The Indian judicial system is marred by delays and the backlog of cases is continuing to surmount even with the various methods of ADR existing under the given legal system in India. Online dispute resolution seems to be the only alternative left to cut down the huge arrears of cases and this form of dispute resolution has been used effectively by the National Internet Exchange of India (NIXI) for domain name dispute resolution. Online Arbitration is a mixture of conventional Arbitration under Arbitration & Conciliation Act 1996, combined with technological features requiring application of Information Technology Act 2000. It is similar to traditional arbitration but the only difference is that it is conducted over the internet. The development and wide spread acceptance of online arbitration proceedings can be attributed to its cost-effectiveness and quickness. This is made possible because online dispute resolution by using internet and the parties autonomy, makes the proceedings quick and free from outside interference. Online arbitration in India has to face difficulties of digital inclusion and widespread acceptance of the dispute resolution method via internet but India can definitely improve its technology infrastructure and develop institutional facilities to make Online Arbitration successful in India.
Key Features of Online Arbitration in India
Online arbitration in India follows the Information Technology Act 2000 as well as the Arbitration and Conciliation Act 1996. Under the Information Technology Act, Sections 4 & 5 read with Section 65-B clearly enumerates that electronic records and signatures can be introduced as evidence and given legal recognition under the Indian legal system. Submitting a dispute to online arbitration can occur when there is an e-contract containing an online arbitration clause, or when there is normal written agreement with a clause mentioning reference to online arbitration or when the dispute arises the parties agree to resolve the matter via online resolution. Arbitration and Online Arbitration comprises mainly of the arbitration agreement, nature of arbitral proceedings, the arbitral award and the method of enforcement of the arbitral award.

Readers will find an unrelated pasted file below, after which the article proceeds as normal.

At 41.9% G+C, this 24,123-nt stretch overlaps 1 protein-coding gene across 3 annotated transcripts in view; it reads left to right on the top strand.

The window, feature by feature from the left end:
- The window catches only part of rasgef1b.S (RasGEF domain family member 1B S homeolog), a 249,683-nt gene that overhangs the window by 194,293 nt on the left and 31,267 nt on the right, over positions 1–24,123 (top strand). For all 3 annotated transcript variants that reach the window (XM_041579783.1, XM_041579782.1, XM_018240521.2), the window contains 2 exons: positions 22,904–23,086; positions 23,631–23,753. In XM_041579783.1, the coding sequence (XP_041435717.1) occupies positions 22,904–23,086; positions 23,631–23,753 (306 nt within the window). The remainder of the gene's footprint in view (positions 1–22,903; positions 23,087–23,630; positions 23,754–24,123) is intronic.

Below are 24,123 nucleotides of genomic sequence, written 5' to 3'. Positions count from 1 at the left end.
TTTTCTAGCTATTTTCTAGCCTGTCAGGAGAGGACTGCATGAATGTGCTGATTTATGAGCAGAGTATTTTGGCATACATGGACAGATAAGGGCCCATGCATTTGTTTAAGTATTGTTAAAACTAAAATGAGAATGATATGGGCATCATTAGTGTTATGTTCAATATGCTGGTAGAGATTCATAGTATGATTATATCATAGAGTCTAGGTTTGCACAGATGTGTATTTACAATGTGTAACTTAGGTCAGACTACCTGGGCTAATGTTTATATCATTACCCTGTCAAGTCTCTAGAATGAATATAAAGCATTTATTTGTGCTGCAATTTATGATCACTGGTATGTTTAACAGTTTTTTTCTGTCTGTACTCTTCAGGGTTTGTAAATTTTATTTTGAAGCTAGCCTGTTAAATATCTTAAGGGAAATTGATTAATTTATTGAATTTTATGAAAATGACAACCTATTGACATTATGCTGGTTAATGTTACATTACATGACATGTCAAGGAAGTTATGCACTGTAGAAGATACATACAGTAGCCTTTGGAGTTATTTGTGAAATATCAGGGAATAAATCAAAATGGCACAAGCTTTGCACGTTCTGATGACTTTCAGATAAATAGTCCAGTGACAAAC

Arbitration agreement entered into by exchange of emails has been accepted as a valid form of agreement in India by the Hon’ble Supreme Court in the cases of Shakti Bhog and Trimex. In Trimex, the Hon’ble Supreme Court held that if the intention of the parties to arbitrate any dispute has arisen in the offer and acceptance thereof, the dispute is to be settled through arbitration. The only requirement of the arbitration agreement is that the parties must clearly spell out the technology to be used in settlement of disputes, the place of arbitration, laws governing the contract entered into between the two parties, jurisdiction of courts and whether it is going to be ad-hoc arbitration or institutional arbitration. The Online arbitration agreement is the most important document of the arbitration and since the parties do not meet personally but rather virtually, it is pertinent that the agreement clearly defines all particulars of the dispute resolution mechanism. There must be meeting of minds and the agreement must be according to Section 7 of the Arbitration and Conciliation Act 1996.